Southern Africa: FCA Briefing with WFP/ActionAid and ESAFF - 7 September 2020

At World Food Programme food distribution points in Zimbabwe, community members stand at least one metre apart and collect their food in groups of five, to prevent overcrowding.
7 September 2020
Foreign Correspondents Association of Southern Africa
press release

The spread of Covid-19 throughout Southern Africa is worsening the region’s already dire rates of food insecurity and malnutrition, pushing millions more people into poverty and hunger.

Regional experts on food insecurity from the World Food Programme (WFP), ActionAid and the Eastern and the Southern Africa Small-Scale Farmers’ Forum (ESAFF), will be sharing the latest from the frontlines of the food and climate crisis.

Time is running out for governments to act, as hunger is already increasing among people in urban areas, who rely on local food markets where prices are soaring, and in rural households that depend on remittances, tourism and school meal programmes, which have all stopped due to Covid-19. Rural food insecurity is predicted to reach a peak between November 2020 to January 2021, when most family farmers are expected to have exhausted their own food supplies.

A new policy brief by ActionAid and the Eastern and Southern Africa Farmers Forum (ESAFF) highlights the roots of the escalating food crisis in a systemic failure of regional policies, including an over-reliance on food imports and missed opportunities to invest in climate resilient agricultural practices.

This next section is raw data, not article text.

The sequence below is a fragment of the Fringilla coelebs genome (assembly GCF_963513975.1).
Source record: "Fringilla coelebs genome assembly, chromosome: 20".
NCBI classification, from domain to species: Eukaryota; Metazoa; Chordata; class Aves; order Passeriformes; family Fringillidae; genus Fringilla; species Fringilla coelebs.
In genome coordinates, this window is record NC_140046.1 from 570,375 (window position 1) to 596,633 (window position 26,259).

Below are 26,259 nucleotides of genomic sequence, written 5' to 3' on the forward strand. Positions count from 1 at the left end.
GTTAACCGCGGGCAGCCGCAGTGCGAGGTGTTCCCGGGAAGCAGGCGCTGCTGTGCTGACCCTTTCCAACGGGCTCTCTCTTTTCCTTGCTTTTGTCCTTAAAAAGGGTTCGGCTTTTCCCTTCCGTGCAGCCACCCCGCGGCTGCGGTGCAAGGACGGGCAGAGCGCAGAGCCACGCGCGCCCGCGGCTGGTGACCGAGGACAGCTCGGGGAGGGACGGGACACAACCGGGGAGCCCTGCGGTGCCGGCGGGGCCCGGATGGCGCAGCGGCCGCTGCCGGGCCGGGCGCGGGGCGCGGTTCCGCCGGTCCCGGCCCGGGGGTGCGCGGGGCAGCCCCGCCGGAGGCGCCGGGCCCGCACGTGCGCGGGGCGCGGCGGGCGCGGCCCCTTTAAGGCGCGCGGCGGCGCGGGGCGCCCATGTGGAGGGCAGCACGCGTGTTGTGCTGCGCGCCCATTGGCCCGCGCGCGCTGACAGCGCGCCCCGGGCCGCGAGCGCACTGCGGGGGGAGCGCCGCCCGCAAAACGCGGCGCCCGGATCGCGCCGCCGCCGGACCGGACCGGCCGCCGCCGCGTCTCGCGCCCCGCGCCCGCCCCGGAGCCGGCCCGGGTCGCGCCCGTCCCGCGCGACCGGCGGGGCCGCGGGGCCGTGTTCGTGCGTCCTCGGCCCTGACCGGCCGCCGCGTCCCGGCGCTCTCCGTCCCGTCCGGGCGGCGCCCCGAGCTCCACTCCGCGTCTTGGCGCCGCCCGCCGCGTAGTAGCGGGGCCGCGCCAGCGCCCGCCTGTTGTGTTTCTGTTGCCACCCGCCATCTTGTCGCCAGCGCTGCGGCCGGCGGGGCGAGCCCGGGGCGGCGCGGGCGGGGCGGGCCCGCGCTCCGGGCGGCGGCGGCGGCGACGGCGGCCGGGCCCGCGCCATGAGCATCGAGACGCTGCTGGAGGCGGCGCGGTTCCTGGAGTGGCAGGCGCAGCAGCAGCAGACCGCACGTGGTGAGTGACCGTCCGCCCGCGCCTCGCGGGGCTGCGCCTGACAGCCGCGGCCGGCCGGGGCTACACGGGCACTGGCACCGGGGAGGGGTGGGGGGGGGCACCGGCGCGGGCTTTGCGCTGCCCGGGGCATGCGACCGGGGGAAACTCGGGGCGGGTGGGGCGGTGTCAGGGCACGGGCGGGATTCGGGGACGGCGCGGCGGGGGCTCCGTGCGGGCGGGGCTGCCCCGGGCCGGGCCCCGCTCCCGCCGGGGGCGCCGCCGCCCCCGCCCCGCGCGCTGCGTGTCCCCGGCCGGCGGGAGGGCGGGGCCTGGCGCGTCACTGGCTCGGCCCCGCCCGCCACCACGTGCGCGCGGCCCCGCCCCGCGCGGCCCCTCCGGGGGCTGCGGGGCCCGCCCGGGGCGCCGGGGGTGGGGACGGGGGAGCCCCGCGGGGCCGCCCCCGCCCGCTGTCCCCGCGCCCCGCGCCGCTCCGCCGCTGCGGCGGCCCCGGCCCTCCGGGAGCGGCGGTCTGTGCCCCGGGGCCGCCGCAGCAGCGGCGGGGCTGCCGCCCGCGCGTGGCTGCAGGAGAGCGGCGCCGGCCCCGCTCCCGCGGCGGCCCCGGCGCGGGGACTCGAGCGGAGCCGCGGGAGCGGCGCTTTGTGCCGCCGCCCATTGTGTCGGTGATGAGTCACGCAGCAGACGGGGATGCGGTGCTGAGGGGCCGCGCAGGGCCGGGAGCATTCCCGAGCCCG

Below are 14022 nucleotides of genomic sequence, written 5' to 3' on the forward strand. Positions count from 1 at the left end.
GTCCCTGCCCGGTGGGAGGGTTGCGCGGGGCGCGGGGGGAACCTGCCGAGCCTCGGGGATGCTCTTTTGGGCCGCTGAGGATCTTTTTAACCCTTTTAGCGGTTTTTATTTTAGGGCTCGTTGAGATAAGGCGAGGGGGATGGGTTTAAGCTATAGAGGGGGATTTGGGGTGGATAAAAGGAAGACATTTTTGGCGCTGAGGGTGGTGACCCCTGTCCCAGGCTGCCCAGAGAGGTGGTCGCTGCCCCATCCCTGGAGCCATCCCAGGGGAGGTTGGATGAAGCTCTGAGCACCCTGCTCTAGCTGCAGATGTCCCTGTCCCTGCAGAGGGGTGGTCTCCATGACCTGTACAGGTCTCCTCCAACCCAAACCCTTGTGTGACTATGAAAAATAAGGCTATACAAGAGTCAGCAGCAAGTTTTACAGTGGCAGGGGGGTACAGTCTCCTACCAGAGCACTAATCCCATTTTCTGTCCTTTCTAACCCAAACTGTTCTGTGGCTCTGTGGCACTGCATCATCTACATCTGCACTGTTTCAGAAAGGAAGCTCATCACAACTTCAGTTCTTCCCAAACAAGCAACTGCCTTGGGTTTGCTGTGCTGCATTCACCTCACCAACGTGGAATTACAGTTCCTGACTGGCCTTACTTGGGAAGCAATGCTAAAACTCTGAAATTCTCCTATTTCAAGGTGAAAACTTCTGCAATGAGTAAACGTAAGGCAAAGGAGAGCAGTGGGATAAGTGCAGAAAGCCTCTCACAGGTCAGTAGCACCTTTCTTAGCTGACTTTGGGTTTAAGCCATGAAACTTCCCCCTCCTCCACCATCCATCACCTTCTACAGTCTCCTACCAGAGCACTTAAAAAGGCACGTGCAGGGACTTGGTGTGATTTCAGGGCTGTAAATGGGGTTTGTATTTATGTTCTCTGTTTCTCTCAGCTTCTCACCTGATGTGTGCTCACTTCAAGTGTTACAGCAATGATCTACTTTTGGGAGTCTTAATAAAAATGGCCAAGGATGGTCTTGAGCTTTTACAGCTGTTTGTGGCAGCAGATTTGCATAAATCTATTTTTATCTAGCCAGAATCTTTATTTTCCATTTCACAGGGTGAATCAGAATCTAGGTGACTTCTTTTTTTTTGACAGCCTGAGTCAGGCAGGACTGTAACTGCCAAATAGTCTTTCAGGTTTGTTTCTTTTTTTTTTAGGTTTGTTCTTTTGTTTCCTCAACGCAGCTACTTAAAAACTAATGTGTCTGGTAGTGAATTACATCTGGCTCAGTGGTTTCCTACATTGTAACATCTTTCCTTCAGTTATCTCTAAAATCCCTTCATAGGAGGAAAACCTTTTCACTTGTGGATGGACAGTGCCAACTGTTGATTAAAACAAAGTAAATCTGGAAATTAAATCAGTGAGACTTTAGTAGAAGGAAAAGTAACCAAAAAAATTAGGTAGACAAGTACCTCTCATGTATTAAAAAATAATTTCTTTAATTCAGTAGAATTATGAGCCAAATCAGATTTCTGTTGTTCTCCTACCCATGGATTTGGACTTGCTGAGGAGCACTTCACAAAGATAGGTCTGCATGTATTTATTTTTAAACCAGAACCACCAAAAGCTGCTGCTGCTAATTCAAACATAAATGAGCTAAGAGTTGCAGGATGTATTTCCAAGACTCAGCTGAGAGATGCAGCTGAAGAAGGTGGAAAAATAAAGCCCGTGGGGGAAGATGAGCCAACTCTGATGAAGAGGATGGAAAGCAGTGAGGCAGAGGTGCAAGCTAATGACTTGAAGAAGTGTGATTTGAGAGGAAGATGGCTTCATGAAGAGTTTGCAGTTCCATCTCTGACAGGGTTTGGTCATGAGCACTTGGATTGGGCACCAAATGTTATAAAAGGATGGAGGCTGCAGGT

It calls for transformation of agricultural development to improve climate resilience and accountability, with a focus on women farmers, who contribute more than 60% of total food production in the region.

The latest figures from the Southern Africa Development Community (SADC) supported by the WFP, show that 44.8 million people in Southern Africa are food insecure, meaning they do not have access to enough affordable, nutritious food. This is a shocking increase of 67% since 2017 and up 10% from last year, when 41.2 million people were facing food insecurity.

In Zimbabwe, the most severely affected country, the number of food insecure people is likely to double by the end of 2020: about 8.6 million people, including 5.3 million people in rural areas and 3.3 million people in urban areas.

Zambia and Malawi are also severely affected while Mozambique is facing not only food insecurity but an increasing threat from terrorism.

A recording of this briefing is available here:

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